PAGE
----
Lending a hand to flood victims: How to help or donate

People affected by the flooding are rallying together to help out. Here's how you can lend a hand.

Pierrefonds, Vaudreuil start volunteer registries to help now and with future cleanup

Margaret Romanski (left), whose house was flooded, is staying with Rose Espinales-Alvarado, a complete stranger. They call each other 'sisters' now. (CBC)

Shawn Davidson is one of the last men standing on Jean-Yves Street in Île Bizard.

The street looks more like a river, with water thigh-high.

"My neighbour abandoned, he's got water up on his kitchen floor," Davidson said.
While most residents on flooded Jean-Yves Street evacuated their houses, Shawn Davidson stayed behind to try to save his neighbours' homes. (CBC)

He and a neighbour are trying to save the homes on the street.

"We came together like a family. And not only were we were worried about our own houses but we were worried about each other's houses. So we did whatever we could to help out," Davidson said.

Ross McLean had to leave his home when the water got too high. He came back to check on it and got a surprise.

"I was coming to look at my place and then I saw Shawn and I was like, 'Oh my God, he's here. Let's get to work,'' said Ross McLean.
Most homes on Jean-Yves Street on Île Bizard have been flooded, forcing families out. (CBC)

Since then, Davidson and McLean have been checking pumps and sandbags at homes along the street.

Opening her home

Margaret Romanski had nowhere to go after she and her family left their flooded Pierrefonds home — until she met Rose Espinales-Alvarado, who opened her door to the stranger.

"She said, I have no place to go'…and I said no human being should live like that. When I saw the situation that she was wasn't about me anymore. It was about saving a human being — saving a family, period," Espinales-Alvarado said.

Pierrefonds flood victim Margaret Romanski (right) is staying with the Espinales-Alvarado family until she finds a new place to live. (CBC)
Now both families are under one roof, until Romanski finds a new place to live.

"She said don't even be shy, feel like it's your house. That's where I can call her my sister now," Romanski said.

How you can volunteer now and for the cleanup

If you would like to volunteer, the Pierrefonds-Roxboro has started a registry. You can email the borough ( to put your name and contact information on its volunteer list.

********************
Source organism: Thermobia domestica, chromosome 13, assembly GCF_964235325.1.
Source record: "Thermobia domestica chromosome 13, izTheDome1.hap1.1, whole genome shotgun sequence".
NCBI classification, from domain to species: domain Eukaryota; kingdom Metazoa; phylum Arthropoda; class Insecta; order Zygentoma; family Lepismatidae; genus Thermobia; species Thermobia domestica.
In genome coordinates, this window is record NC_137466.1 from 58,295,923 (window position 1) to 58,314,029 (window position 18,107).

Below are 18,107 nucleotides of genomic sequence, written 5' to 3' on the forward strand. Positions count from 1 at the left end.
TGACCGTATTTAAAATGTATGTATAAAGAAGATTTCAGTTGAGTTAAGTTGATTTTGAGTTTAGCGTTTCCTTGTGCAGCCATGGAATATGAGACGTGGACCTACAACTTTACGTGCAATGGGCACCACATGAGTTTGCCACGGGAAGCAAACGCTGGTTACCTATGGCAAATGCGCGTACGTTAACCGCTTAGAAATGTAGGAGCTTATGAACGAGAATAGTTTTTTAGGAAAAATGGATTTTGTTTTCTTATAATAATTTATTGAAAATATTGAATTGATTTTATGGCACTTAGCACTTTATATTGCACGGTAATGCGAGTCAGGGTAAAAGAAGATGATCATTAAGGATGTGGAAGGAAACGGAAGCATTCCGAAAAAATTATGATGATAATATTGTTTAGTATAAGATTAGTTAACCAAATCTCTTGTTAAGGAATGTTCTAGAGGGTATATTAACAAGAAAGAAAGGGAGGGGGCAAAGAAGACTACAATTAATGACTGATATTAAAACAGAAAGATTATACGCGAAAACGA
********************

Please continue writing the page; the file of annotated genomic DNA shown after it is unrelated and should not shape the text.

Borough Mayor Jim Beis said the registry will ensure volunteers can be assigned to help where and when it's most needed, while ensuring everyone's safety.

"I warmly thank all the people who, for the last few days, have contacted the borough to express their solidarity with the citizens of Pierrefonds-Roxboro, generously offering their time and energy to help the victims. However, the situation at the present time is such that it is impossible to ensure the safety of people on the ground," Beis said in a statement.

"Given the extent of the floods and the dangers present in the area, the borough has decided to register the names and contact information of those who offered their assistance, and to contact them at the appropriate time."

There is also a Facebook group that is coordinating volunteer efforts in the West Island.

"For people looking to help flood victims in need. Everything from food, shelter, transport to donations of any kind," the page says.

"Please note that if you cannot help immediately, our mission will be on going so we may need your help today, tomorrow & in weeks to come."

In Vaudreuil-Soulanges, efforts are underway to compile a list of volunteers who can help with cleanup operations. 

Area MP Pieter Schiefke is asking people who would like to help to fill out and submit the following Google form.​

How you can donate

The Red Cross has announced a fund to help people affected by the floods in Quebec, saying the needs will be "immense."

People can donate online or by calling 1-800-418-1111.

The money will be used to help people once they return home to pay for things such as cleanup, rebuilding and replacing furniture.

The Quebec government has put half a million dollars into the fund, and Public Security Minister Martin Coiteux is asking Quebecers to be generous.

West Island Community Shares, a group that distributes funding towards 40 different non-profit groups in the West Island, will also be collecting money for flood victims.

On Monday, the group's board of directors approved the set-up of a special fund.

"We will collect funds and transfer 100 per cent of the funds to specific groups working on the front lines to support flood victims, for example West Island Assistance Mission, West Island Mission, On Rock," said Leanne Bayer, Executive Director of West Island Community Shares.